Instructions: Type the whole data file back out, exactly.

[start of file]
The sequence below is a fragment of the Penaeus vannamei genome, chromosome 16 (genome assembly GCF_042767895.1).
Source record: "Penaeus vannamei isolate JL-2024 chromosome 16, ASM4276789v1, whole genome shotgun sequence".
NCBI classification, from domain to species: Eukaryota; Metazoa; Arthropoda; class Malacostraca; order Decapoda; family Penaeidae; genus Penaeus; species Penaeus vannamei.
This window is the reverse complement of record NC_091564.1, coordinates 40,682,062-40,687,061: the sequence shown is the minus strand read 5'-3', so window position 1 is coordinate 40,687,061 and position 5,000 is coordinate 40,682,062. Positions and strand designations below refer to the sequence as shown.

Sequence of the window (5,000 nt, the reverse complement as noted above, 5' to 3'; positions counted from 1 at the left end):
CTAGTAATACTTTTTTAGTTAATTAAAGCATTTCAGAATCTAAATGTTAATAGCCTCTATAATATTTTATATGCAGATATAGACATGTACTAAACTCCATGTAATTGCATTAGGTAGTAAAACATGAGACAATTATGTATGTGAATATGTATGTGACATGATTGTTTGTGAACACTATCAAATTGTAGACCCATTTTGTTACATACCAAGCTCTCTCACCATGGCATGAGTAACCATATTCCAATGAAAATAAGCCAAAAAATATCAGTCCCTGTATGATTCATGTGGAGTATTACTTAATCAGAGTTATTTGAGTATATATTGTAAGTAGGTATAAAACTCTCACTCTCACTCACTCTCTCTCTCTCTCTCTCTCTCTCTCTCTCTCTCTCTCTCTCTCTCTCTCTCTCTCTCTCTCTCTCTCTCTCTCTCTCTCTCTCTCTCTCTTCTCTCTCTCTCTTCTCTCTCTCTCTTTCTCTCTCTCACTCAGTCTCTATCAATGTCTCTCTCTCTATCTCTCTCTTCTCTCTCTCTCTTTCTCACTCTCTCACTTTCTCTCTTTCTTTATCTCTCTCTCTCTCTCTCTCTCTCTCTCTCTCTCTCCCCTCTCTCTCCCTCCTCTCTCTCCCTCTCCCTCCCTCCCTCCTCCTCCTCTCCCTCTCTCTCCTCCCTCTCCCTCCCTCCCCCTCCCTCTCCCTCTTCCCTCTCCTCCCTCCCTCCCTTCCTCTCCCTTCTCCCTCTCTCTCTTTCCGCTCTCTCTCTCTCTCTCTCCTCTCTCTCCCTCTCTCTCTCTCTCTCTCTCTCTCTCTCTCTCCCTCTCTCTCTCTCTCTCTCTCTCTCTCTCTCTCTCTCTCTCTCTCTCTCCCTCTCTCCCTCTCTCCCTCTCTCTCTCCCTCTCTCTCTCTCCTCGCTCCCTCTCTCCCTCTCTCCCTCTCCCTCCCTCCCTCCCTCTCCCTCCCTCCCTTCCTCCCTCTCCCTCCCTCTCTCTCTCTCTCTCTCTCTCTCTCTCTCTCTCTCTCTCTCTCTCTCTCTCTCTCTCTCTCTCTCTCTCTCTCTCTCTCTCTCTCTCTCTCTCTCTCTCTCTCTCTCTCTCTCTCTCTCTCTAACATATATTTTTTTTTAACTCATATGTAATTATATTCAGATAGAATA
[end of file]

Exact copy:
The sequence below is a fragment of the Penaeus vannamei genome, chromosome 16 (genome assembly GCF_042767895.1).
Source record: "Penaeus vannamei isolate JL-2024 chromosome 16, ASM4276789v1, whole genome shotgun sequence".
NCBI classification, from domain to species: Eukaryota; Metazoa; Arthropoda; class Malacostraca; order Decapoda; family Penaeidae; genus Penaeus; species Penaeus vannamei.
This window is the reverse complement of record NC_091564.1, coordinates 40,682,062-40,687,061: the sequence shown is the minus strand read 5'-3', so window position 1 is coordinate 40,687,061 and position 5,000 is coordinate 40,682,062. Positions and strand designations below refer to the sequence as shown.

Sequence of the window (5,000 nt, the reverse complement as noted above, 5' to 3'; positions counted from 1 at the left end):
CTAGTAATACTTTTTTAGTTAATTAAAGCATTTCAGAATCTAAATGTTAATAGCCTCTATAATATTTTATATGCAGATATAGACATGTACTAAACTCCATGTAATTGCATTAGGTAGTAAAACATGAGACAATTATGTATGTGAATATGTATGTGACATGATTGTTTGTGAACACTATCAAATTGTAGACCCATTTTGTTACATACCAAGCTCTCTCACCATGGCATGAGTAACCATATTCCAATGAAAATAAGCCAAAAAATATCAGTCCCTGTATGATTCATGTGGAGTATTACTTAATCAGAGTTATTTGAGTATATATTGTAAGTAGGTATAAAACTCTCACTCTCACTCACTCTCTCTCTCTCTCTCTCTCTCTCTCTCTCTCTCTCTCTCTCTCTCTCTCTCTCTCTCTCTCTCTCTCTCTCTCTCTCTCTCTCTCTCTCTTCTCTCTCTCTCTTCTCTCTCTCTCTTTCTCTCTCTCACTCAGTCTCTATCAATGTCTCTCTCTCTATCTCTCTCTTCTCTCTCTCTCTTTCTCACTCTCTCACTTTCTCTCTTTCTTTATCTCTCTCTCTCTCTCTCTCTCTCTCTCTCTCTCTCCCCTCTCTCTCCCTCCTCTCTCTCCCTCTCCCTCCCTCCCTCCTCCTCCTCTCCCTCTCTCTCCTCCCTCTCCCTCCCTCCCCCTCCCTCTCCCTCTTCCCTCTCCTCCCTCCCTCCCTTCCTCTCCCTTCTCCCTCTCTCTCTTTCCGCTCTCTCTCTCTCTCTCTCCTCTCTCTCCCTCTCTCTCTCTCTCTCTCTCTCTCTCTCTCTCCCTCTCTCTCTCTCTCTCTCTCTCTCTCTCTCTCTCTCTCTCTCTCTCTCCCTCTCTCCCTCTCTCCCTCTCTCTCTCCCTCTCTCTCTCTCCTCGCTCCCTCTCTCCCTCTCTCCCTCTCCCTCCCTCCCTCCCTCTCCCTCCCTCCCTTCCTCCCTCTCCCTCCCTCTCTCTCTCTCTCTCTCTCTCTCTCTCTCTCTCTCTCTCTCTCTCTCTCTCTCTCTCTCTCTCTCTCTCTCTCTCTCTCTCTCTCTCTCTCTCTCTCTCTCTCTCTCTCTCTCTCTCTCTCTAACATATATTTTTTTTTAACTCATATGTAATTATATTCAGATAGAATA